• I became more aware of my ‘reactiveness’: what makes me react and what triggers me emotionally on a daily basis. I had to come back to something that I knew on a cognitive level but was forced to embrace on an emotional and practical level: that in each moment we have a choice as to how to react and love should dictate the decision as opposed to fear.
  • I realised how much I value solitude. I need to honour and embrace the little introvert inside of me and allow myself alone time, be it to write and create or simply to reflect.
  • During the first yoga session, Jade asked the question,’ What does it mean to be truthful?’ I found this particularly interesting as I had been meaning to write a blog post on authenticity and intuitive living. For me, to be truthful means to be authentic, to surrender to the reality of your situation and to accept yourself and those around you as they really are. It means to live with honest and genuine intention and to allow this to dictate how you interact with others. I have found this to be particularly liberating. If you are genuine, there is no need to be someone else, and the expectations fall by the wayside. You are free to be yourself in the moment. I have also found truthfulness to be a motivational force. Whenever I feel obligated to do something and I know my heart isn’t in it, I often find myself being disingenuous. If I clarify my purpose ahead of time and am honest about it, I find that I am more genuinely motivated to complete the task.

An antidote to the ‘TO DO’ list:

On retreat, I also assigned myself a ‘To Be’ list that focused on being rather than doing: Mine varied from day to day but a typical ‘To Be’ list looked like this:

‘To Be’ list:

  • Still
  • Patient
  • Calm
  • Compassionate
  • Grateful  (This one was far too easy)

A little poem born of love, light and stillness:

Cocooned in this soft chair, I listen to the sound that water makes when it is unrestrained.

The screech of exotic birds infiltrates the moment as two lovers frolic in the pool in front of me.

Ripples of water dappled in sunlight merge and flow.

Devotees of stillness lay on sun beds in solemn introspection.

I am grateful for this solitude and so content in this moment.

Overall, it was such a heartwarming trip and I hope Rita and Jade present a similar offering in the future. I left Bali with a sense of contentment in my heart and a few words on my lips:  thank you, thank you thank you.

light Early morning sunlight illuminating the reading room.


jaderitaWith Rita and Jade on the last day



feet yin yang





Creative musings from the Perth Writers’ Festival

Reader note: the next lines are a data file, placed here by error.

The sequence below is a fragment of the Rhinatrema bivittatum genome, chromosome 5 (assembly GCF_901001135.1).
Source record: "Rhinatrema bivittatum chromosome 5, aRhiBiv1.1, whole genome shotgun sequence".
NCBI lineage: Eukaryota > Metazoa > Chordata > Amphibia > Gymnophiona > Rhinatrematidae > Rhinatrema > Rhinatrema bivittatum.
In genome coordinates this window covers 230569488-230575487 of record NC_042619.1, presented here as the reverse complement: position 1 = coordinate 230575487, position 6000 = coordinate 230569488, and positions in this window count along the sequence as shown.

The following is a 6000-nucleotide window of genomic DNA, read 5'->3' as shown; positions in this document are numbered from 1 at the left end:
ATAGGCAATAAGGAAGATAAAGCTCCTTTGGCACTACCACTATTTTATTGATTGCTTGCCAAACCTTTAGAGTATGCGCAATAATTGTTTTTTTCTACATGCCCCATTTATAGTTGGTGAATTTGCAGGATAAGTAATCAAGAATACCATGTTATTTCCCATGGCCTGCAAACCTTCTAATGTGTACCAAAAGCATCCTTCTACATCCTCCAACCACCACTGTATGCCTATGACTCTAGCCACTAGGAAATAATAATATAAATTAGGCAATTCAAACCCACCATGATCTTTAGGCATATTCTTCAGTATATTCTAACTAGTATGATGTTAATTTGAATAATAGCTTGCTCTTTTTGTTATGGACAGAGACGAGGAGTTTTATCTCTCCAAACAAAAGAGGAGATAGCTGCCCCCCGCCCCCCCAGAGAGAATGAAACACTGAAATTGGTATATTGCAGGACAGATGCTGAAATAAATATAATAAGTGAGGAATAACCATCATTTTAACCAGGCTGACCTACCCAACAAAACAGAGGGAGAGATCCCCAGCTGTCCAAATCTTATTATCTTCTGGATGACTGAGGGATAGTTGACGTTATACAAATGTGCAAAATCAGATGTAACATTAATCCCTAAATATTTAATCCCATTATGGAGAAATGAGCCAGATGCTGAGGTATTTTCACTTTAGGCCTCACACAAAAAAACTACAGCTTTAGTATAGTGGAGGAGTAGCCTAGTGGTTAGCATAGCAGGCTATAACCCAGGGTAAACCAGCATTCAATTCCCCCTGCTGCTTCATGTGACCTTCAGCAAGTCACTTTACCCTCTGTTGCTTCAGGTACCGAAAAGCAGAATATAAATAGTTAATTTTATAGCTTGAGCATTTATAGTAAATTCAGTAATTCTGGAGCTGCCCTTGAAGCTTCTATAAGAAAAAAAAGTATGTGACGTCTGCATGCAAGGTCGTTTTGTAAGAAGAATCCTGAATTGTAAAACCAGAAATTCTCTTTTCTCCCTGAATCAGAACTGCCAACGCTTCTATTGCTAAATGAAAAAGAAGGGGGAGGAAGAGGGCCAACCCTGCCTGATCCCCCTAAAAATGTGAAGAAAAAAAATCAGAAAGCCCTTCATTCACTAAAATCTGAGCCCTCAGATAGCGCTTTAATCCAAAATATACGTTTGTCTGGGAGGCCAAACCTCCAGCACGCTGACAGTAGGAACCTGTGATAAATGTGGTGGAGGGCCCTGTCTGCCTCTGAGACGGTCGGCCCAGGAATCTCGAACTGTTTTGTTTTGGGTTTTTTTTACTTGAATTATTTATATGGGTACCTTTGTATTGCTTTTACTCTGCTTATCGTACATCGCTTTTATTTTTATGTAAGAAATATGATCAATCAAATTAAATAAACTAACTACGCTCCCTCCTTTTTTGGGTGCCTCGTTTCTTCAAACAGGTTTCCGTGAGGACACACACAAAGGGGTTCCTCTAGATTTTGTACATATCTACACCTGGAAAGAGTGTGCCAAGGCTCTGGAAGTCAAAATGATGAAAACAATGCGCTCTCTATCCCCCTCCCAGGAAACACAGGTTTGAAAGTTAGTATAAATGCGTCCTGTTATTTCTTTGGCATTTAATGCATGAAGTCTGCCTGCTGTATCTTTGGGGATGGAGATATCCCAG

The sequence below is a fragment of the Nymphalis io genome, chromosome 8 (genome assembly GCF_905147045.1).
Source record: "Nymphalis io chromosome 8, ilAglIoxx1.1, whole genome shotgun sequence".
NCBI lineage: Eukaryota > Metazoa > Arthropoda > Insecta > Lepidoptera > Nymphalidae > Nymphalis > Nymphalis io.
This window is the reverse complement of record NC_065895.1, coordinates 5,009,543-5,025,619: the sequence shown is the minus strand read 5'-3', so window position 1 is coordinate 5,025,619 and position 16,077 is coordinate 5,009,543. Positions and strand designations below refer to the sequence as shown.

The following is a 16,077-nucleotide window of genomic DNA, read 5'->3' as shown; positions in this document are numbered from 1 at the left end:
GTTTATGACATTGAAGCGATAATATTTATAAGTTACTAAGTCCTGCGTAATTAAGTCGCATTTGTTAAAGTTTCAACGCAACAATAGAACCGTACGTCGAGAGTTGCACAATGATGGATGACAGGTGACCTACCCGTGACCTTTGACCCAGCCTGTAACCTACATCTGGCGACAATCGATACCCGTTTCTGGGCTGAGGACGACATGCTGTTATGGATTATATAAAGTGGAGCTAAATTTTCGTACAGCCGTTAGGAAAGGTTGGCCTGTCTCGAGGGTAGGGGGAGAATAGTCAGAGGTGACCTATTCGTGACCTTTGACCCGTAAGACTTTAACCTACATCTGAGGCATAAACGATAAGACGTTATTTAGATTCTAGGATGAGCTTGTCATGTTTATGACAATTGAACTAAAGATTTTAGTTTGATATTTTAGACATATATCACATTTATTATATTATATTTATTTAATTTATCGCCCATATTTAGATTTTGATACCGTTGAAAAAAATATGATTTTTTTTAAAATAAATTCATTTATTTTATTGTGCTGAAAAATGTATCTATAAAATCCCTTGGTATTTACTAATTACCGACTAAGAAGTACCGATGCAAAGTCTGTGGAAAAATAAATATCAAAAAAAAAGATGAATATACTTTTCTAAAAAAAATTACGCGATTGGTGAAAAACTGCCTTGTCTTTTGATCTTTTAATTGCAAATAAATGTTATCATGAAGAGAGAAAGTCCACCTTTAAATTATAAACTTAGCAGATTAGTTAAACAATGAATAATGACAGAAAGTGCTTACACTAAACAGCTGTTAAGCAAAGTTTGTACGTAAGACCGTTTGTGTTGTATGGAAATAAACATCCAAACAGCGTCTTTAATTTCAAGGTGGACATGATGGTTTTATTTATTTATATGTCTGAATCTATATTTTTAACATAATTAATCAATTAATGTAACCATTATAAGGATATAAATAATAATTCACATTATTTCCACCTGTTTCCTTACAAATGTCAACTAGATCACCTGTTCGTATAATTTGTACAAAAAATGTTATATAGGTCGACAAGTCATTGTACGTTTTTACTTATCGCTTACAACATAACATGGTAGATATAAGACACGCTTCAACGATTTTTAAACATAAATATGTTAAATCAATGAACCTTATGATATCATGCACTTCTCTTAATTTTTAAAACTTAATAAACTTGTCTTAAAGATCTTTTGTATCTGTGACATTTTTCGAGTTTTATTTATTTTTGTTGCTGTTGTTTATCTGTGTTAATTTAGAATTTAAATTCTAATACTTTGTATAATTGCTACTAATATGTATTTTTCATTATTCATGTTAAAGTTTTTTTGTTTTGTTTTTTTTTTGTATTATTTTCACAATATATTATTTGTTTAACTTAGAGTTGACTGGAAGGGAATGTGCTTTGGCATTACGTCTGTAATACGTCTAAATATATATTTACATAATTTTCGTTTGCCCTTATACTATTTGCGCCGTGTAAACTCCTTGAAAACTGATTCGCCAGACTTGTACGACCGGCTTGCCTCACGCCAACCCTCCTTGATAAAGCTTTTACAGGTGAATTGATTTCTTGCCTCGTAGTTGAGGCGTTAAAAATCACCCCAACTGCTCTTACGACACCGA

In February, I attended the Perth Writers’ Festival and completed two mini creative writing workshops. The workshops required us to write in class (stressful at times!) and gave us various strategies to enhance our creative writing. It was so inspiring to be amongst so many talented creatives some of whom were already published authors. I was definitely a newbie at this but I gave it my best shot. Here are some of the pieces I wrote.

In this task, we were asked to write about a character who has just found out about the death of a loved one:

For the first time in her life, time seemed to slow down. She didn’t hear the chirping of the birds outside her window, nor the distant roar of an engine on the highway; only the incessant ticking of the grandfather clock punctuated this moment. Her breath came in shallow sharp bursts as she wondered how she would place one foot in front of the other and continue to move and breathe as she had done before. The sudden ache that began in the pit of her stomach slowly grew in strength as the abandoned tea cup rattled against the saucer on the counter.

For this next piece we were give only given an image to work with.  I was given the following information: setting: A park bench in the middle of the Perth Writers’ Festival crowd. Character: A man sitting on a park bench surrounded by bags. Conflict/problem: He is single, lonely, and desperate to find someone. He bumps into his female neighbour who is also at the festival.

There was no denying it. She could recognise that brand of desperation anywhere. His sullen expression permeated through the sea of faces from where he sat, surrounded by a barrier of bags. She edged sideways in an attempt to change her course of direction and kept her gaze low.


She stubbed her toe on the edge of the tropical grove and her pained expression revealed more than she intended.

For this next task we were asked to write about a childhood image that came to mind:

The playground was a battlefield of successes and failures. A sandy minefield that witnessed the consolidation of friendships and the ruination of others. It facilitated the improvisation of adult roles and imagined characters.  In between the monkey bars and the seesaw solemn pacts and promises and pledges were made, sealed with spit, and pinkie promises. It forged identities, this desert landscape. It made us who we are.

We were then asked to ‘destroy’ that place! :

When the last tree burnt down, there was only one lone kookaburra left to witness it. The charred bark crackled and writhed in the stifling heat and the once jovial bird now sat crippled in fear unable to move, let alone fly away. The phantom cries of children echoed throughout the desert landscape as the sand danced in unison with the wind and the sparks.

Photo source

A Briefcase of Memories

suitcaseImage copyright: by Jenifer Altman, Polaroid Love Notes

A briefcase of memories


One solitary over-ripe apple baked in the heat and stifled by its own banality.